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Today is the 'great reveal'. We see what's in the new Metro and V/Line train timetables due to start on January 31. Significant projects that triggered them include the High Capacity Metro Trains and the Ballarat Line Upgrade. Even more significant is the opportunity being taken to tidy some decades-long timetable irregularities and service shortfalls. Many were planned to have been fixed in 2015 but a nervous government on a slim margin flicked the switch to infrastructure. Service got sidelined until very recently. Hence the five year deferral of major metropolitan train timetable changes, stagnant tram timetables and widespread metropolitan bus network reform being in abeyance. Last month PTV added a website section to communicate the changes. However it undersells the improvements happening, especially on Werribee and related lines. The habit of quoting a given number of extra trips per week is a provider-oriented mindset that inflates numbers and conceals the times at which frequency is being improved. A better account is provided on this Daniel Bowen blog post. Even so some questions remained unanswered until we saw the timetables that came out last night. What we already knowSome things were clear from the PTV website item. These include the following:
* Cranbourne and Pakenham trains would enter the City Loop in an anti-clockwise direction at all times. This is a major simplification that would end that group's midday weekday-only reversal and provide a consistent direction all week. These lines would also run express full time, with Malvern through to Hawksburn being served only by Frankston trains. * The cross-city group would function consistently 7 days per week (well, almost). This provides a simplified pattern for Frankston, Werribee, Williamstown and Altona/Laverton trains. You will be able to board a train at Caulfield or South Yarra and be confident it will run straight through to Footscray and Newport. As part of this Newport will gain a 10 minute weekend frequency. Also the confusing weekday peak loop trains on the Frankston line will run cross-city like the rest of them. All this should simplify the service and allow departures from the same platforms all week. Stations south of Mordialloc will also gain with some evening services extended (previously these finished at Mordialloc or Carrum). Click for better view.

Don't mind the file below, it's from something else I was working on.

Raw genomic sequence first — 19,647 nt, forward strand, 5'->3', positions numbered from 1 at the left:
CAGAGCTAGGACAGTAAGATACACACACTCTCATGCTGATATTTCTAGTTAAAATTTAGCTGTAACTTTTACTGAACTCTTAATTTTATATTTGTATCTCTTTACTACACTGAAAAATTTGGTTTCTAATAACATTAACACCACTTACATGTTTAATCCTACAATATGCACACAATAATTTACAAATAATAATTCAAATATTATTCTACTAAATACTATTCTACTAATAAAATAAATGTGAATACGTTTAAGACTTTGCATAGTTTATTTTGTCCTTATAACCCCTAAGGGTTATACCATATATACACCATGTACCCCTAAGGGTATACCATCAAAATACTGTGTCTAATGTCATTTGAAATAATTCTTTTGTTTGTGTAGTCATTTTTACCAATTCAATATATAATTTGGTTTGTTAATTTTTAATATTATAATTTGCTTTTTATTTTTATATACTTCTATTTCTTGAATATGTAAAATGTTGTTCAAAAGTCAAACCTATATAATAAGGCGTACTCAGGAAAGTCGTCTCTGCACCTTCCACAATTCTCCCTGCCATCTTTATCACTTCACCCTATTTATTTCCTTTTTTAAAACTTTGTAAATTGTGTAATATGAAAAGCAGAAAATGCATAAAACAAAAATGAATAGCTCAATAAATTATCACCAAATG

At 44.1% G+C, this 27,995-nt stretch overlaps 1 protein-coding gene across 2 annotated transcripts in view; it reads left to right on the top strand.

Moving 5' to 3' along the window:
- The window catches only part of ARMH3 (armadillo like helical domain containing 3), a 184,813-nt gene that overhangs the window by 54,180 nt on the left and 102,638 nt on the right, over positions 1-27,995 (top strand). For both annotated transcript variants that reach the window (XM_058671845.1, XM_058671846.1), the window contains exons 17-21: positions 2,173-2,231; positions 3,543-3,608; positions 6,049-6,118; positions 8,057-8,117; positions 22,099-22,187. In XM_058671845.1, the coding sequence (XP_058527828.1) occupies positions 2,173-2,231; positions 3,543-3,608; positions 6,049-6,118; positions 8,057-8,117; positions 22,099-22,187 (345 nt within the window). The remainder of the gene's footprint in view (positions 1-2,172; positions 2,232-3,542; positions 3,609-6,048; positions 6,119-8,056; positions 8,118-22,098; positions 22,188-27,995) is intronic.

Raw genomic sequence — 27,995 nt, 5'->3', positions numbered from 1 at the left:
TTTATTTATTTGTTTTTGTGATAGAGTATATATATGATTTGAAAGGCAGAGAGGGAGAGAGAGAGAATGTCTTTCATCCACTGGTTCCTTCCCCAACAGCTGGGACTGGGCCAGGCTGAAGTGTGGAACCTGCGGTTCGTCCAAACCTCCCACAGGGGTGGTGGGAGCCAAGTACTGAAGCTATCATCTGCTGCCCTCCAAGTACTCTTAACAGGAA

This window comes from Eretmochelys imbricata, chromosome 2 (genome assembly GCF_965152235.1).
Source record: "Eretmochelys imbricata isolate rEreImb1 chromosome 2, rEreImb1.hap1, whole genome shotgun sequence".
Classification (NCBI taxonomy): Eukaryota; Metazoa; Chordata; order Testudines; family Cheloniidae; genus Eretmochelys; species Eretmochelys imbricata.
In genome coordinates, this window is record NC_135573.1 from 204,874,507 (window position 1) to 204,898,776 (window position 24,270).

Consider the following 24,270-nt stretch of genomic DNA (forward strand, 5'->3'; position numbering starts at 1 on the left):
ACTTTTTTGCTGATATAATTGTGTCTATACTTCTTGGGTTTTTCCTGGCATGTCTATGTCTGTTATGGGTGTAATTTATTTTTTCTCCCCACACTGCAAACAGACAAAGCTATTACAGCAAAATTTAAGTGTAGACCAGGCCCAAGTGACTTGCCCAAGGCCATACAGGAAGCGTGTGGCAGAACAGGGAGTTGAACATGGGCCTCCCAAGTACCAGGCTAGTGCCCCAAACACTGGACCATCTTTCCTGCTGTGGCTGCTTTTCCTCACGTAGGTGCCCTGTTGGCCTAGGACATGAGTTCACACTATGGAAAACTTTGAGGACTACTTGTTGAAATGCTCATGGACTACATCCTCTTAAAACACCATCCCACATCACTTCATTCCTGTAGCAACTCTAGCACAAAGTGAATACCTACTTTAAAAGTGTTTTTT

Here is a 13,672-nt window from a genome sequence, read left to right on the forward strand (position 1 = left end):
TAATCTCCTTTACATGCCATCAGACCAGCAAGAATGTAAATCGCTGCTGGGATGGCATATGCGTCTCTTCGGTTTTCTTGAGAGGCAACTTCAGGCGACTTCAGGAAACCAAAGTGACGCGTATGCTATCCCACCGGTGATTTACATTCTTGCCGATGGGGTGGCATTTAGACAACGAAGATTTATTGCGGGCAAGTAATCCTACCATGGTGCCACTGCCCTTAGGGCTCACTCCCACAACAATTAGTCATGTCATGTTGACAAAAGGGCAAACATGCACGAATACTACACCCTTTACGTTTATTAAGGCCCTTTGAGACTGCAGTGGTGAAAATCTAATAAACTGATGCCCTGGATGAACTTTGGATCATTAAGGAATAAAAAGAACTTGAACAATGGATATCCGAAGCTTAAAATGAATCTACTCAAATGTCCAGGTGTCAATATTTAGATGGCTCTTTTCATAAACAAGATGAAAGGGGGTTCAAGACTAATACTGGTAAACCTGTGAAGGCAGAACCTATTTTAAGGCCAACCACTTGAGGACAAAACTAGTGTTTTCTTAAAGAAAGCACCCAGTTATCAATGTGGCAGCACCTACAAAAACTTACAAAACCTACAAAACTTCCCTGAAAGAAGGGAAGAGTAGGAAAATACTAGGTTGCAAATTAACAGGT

* Sandringham trains being taken out of the City Loop on weekends and will terminate at Flinders St. Hence, like the Caulfield and cross-city groups it will follow a consistent pattern all week. Additional off-peak services are added but no advice was given on what days they would run. * Peak services on the Craigieburn, Sunbury and Werribee line were upgraded to a 10 minute or better frequency over wider periods. This is a worthwhile boost to shoulder peak services on key lines that are only every 20 minutes at most other times. Peak Williamstown trains will be upgraded from the difficult to remember 22 minute frequency to an even 20 minutes. Upfield also gains a few peak services though at somewhat irregular frequencies. All this is mostly but not entirely good. For example the post am shoulder peak has frequent inbound service extended by about 30 minutes on the Sunbury line. However immediately after that there is a 24 min hole with no trains from Sunshine, one of Melbourne's busiest suburban stations that the government was promoting as a transport hub.
The timetable below shows the peak direction in the evening. This also gets a broader shoulder. However the frequency upgrades are quite small (eg from 20 to 17-18 min around 7pm) diminishing to nothing after 8pm (where the schedule remains half-hourly). A similar pattern applies for Craigieburn, where the 30 minute weeknight service cuts in at 7:45pm (currently 7:47pm).
* An improved evening frequency with the Frankston line improving from every 30 to every 20 minutes late on weeknights and after 7pm on weekends. This was stated but not very strongly. This upgrade is one of the most important restorations of service since the 1978 cuts that saw evening frequencies cut from every 20 to every 30 minutes across the network. The upgrade slashes maximum waits on the Frankston line from 30 to 20 minutes 7 days per week. Frankston has now overtaken Sandringham as the most generally frequent line on the network at all times. This sets a standard that longer and busier lines should follow. More on the recent tendency to roll out more 20 minute service here.